On the first day of Holi or the full moon day, colored powder known as 'gulal' is arranged on a 'thali' (platter) and colored water is placed in a small brass pot known as 'lota'. As a good omen, the eldest male member of the family sprinkle colors from the 'thali' and 'lota' on each member of the family. People light huge bonfires at community grounds to commemorate the burning of Holika and a new life granted to the child-devotee Prahlad. As the fire burns brighter, people perform folk songs and drums on the rhythmic beats of the drums around the bonfires and ask the blessings of the holy fire. In some areas, people offer the first fruits, coconuts and harvest to the holy fire.
The embers of this fire are then carried home and people light fire in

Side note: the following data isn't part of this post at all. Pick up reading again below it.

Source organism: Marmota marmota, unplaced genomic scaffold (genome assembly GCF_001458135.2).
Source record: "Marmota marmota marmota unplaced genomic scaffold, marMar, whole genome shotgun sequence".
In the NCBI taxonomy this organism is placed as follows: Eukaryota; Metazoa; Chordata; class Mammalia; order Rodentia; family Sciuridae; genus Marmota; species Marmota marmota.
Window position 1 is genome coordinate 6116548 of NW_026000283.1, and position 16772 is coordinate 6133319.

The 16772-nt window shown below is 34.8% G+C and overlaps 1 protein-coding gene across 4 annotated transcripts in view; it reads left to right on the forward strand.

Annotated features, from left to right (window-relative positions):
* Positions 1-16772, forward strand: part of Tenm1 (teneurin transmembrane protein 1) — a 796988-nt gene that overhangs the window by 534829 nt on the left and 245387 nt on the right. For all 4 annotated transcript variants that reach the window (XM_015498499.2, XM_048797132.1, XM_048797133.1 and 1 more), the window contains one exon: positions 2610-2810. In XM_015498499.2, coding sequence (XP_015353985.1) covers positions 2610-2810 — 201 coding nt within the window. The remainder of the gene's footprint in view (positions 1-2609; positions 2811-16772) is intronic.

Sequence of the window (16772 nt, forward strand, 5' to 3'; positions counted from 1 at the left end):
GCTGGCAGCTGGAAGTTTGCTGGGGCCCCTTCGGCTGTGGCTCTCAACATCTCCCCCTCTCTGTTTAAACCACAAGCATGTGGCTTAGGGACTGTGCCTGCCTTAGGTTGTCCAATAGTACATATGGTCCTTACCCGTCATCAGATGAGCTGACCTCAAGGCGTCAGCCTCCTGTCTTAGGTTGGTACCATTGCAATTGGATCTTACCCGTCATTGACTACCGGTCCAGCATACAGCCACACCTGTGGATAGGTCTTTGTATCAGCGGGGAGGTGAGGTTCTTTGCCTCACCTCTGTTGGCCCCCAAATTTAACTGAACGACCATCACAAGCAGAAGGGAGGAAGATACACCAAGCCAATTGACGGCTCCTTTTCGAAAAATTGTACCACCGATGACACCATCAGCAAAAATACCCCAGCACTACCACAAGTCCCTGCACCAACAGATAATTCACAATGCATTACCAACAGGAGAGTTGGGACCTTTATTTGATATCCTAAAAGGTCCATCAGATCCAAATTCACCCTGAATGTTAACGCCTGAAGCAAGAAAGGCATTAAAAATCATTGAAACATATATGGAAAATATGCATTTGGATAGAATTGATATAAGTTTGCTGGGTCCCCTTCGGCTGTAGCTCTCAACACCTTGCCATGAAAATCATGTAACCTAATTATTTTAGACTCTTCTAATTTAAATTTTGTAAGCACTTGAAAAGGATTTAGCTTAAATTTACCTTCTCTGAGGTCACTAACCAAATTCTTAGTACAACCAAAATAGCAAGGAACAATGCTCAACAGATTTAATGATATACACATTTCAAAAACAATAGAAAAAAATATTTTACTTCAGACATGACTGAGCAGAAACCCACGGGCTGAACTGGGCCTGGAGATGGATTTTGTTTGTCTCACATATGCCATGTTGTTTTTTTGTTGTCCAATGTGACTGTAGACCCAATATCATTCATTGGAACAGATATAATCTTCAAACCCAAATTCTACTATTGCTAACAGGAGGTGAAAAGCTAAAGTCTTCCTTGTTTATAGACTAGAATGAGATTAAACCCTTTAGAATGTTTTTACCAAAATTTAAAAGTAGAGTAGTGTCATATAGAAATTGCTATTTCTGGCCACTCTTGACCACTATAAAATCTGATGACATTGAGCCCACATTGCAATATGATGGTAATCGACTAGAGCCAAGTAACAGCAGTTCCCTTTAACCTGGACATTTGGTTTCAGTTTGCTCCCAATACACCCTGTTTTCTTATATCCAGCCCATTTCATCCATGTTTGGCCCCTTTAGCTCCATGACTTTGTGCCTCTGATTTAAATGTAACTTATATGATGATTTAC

their houses from these embers. On the next day, children, men and women
form separate groups and visit each other's houses smearing each other's
faces and bodies with 'aabir' and 'gulal' and spurting colored water on
people using 'pichkaris' and water balloons. Youngers pay respects to
their elders by sprinkling some colors on their feet. Women decorate
their homes with flowers and traditional 'rangolis' made on the doorways
with colored rice powder or flowers and offer sweets, snacks and
'thandai', a milk-based cool drink to all those who visit their houses.
Holi marks the end of winter and the beginning of Spring. The festival
breathes an air of romance and social merriment. The young boys are
allowed to intoxicate themselves, use rude words and play pranks on
others. It is said that on this day, people befriend even their enemies
and make a new beginning. Celebrated predominantly in North India,
generally 'hasya kavi sammelan' or humor poem-meetings are arranged. At
some places, people even give out awards for being the biggest fool!
Traditionally, natural colors are prepared at home from flowers,
especially from Tesu and Palash.